I've been trying over the last half hour or so to write a short post on how quantised 'orbits' arise from QM, but it has been difficult to make it concise without sacrificing accuracy and I find that unsatisfactory in the context of this thread. However, the main problem is of course deciding what an 'orbit' is going to be characterised by - for example, you have suggested angular momentum, and it is indeed possible to show that the bound states (E < 0) in a Coulomb potential have a discrete angular momentum spectrum. This is by no means referring to the Bohr model - obviously in the Bohr model there is no question of what an orbit means.

    What I said in the previous post was that discrete energy spectrum => discrete orbits. It's probably a bit loose. What I mean, technically, is that the operator [tex] \hat{L}^2 [/tex] shares a non-trivial set of eigenvectors with the Hamiltonian [tex] \hat{H} [/tex]. All of the eigenfunctions corresponding to the eigenvalues in the bound spectrum of [tex] \hat{H} [/tex] (E < 0) have periodic angular boundary conditions imposed, and this gives rise to a discrete angular momentum spectrum.

    Cheman - I must apologise for being rather rude. Obviously I want everyone to want to learn about QM, but I find it very frustrating when someone asks for a 'physical' explanation, when by definition 'physical' means 'according to physics' which in this case really does mean according to quantum mechanics, and even Feynman, Lord of the Physical Explanation, didn't try to give a better explanation for such a thing. The de Broglie model of course does explain quantised orbits, but QM says that such orbits aren't really physical anyway, so basically using the Bohr model/de Broglie model to explain such a thing would be giving a 'physical' explanation to an essentially unphysical phenomena! :smile:

    I strongly agree with selfAdjoint on the explanation vs prediction matter, although I have a feeling it is such a subtle point that the crackpots would have plenty of time to rush in before the presenter could finish. I recommend reading this:


    although Feynman is well known for his strong views on the scientific method :smile:


    Kane O'Donnell
  10. Dec 8, 2004 #9
    Ok, I'm 16, and am learning calculus. I am deeply interested in space and quantum mechanics. I know alot about derivitives, integrals, and some of vector calculus.

    I really don't appreciate you trying to show off on how 'skilled' you are in physics. I don't care if your some genius, you don't have to show off, and it really upsets me.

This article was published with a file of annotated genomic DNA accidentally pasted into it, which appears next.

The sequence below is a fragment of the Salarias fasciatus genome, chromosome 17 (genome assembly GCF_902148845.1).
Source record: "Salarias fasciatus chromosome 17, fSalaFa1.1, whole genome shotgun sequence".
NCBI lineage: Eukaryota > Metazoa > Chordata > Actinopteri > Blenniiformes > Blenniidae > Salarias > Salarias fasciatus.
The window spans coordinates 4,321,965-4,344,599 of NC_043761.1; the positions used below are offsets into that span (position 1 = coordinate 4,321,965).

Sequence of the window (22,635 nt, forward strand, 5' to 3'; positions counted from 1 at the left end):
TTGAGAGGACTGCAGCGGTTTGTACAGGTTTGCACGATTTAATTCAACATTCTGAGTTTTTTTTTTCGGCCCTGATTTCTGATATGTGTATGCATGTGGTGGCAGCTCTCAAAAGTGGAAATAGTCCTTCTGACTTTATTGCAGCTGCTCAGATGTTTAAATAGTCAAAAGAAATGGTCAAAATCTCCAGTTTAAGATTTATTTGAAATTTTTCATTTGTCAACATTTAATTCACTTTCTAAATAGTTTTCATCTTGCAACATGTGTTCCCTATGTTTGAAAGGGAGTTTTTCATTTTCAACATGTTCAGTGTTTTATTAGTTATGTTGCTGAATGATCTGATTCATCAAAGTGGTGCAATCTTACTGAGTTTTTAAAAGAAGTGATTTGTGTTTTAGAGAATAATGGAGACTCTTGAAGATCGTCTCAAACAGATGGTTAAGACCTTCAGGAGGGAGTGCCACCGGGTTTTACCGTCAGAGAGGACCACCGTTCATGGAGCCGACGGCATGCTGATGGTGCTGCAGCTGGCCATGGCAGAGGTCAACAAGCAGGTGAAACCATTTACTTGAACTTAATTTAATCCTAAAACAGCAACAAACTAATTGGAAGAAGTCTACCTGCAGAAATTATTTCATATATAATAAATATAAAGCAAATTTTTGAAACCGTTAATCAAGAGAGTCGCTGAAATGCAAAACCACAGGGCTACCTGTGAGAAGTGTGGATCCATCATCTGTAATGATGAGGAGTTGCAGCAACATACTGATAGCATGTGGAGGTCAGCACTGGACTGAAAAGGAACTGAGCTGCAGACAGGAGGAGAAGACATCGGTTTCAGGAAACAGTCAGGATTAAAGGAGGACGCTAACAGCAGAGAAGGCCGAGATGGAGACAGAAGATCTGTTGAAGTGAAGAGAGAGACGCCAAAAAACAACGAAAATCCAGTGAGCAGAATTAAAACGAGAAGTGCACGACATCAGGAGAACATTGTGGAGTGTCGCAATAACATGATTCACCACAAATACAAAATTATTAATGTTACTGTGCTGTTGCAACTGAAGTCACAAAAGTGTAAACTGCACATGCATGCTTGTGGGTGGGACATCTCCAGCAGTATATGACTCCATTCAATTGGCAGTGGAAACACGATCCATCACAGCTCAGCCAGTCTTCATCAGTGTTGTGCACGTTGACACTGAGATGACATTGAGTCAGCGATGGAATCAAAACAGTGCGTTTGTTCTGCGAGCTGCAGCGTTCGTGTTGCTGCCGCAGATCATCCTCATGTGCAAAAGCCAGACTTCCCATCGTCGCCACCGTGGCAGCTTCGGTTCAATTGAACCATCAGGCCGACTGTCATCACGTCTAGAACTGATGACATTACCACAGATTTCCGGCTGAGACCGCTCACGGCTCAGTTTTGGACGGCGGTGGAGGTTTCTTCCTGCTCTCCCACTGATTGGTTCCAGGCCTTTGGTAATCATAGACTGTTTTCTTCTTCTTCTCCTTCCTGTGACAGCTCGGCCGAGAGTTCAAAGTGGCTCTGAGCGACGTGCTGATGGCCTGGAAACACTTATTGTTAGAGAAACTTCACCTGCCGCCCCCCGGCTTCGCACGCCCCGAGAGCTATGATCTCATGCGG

This person asked a honest question, I come here with only a medium amount of knowledge about calculus, yet you try and show off so not alot of people can understand it.

    I like this forum alot, especially this section, I like it when I can understand what I read, or when people actually try and post something constructive rather than explain the world with equations.

    Now, I wanted to ask you a question. What does the ^ mean above some of the (constants?) varibles, you wrote?

    I'm familiar with that as the square sign, ive seen it in advanced vector calculus books, but never understood it.

  11. Dec 8, 2004 #10

    Tom Mattson

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    The hat denotes an operator (as opposed to an eigenvalue or a function).

    For instance, in the equation [itex] \hat{p}|p'>=p'|p'> [/itex], [itex]\hat{p}[/itex] is the momentum operator, while [itex]p'[/itex] is the eigenvalue of the momentum operator that corresponds to the eigenket [itex]|p'>[/itex].

    In short, the 'hatted' p acts on vectors in momentum space, and the 'unhatted' p' is just a number.
  12. Dec 8, 2004 #11

    Kane O'Donnell

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    Look, what I wrote wasn't showing off. It's the answer to the question. The point is, it's not in *any way* a trivial thing to answer "why" using Quantum Mechanics, it takes work.

    I'm glad that at 16 you know a lot about calculus. When I was 16 I didn't know anything about calculus. However, there is a *lot* of maths, and I really mean that, between the mathematical framework of quantum mechanics and calculus, and I can't just reduce an answer to "you integrate this, then substitute this and differentiate there". That doesn't give a *reason*. It's just the legwork - the reasons come from the properties of the underlying framework, and it takes a bit to get them out. I'm not the one who should be apologising to you for that.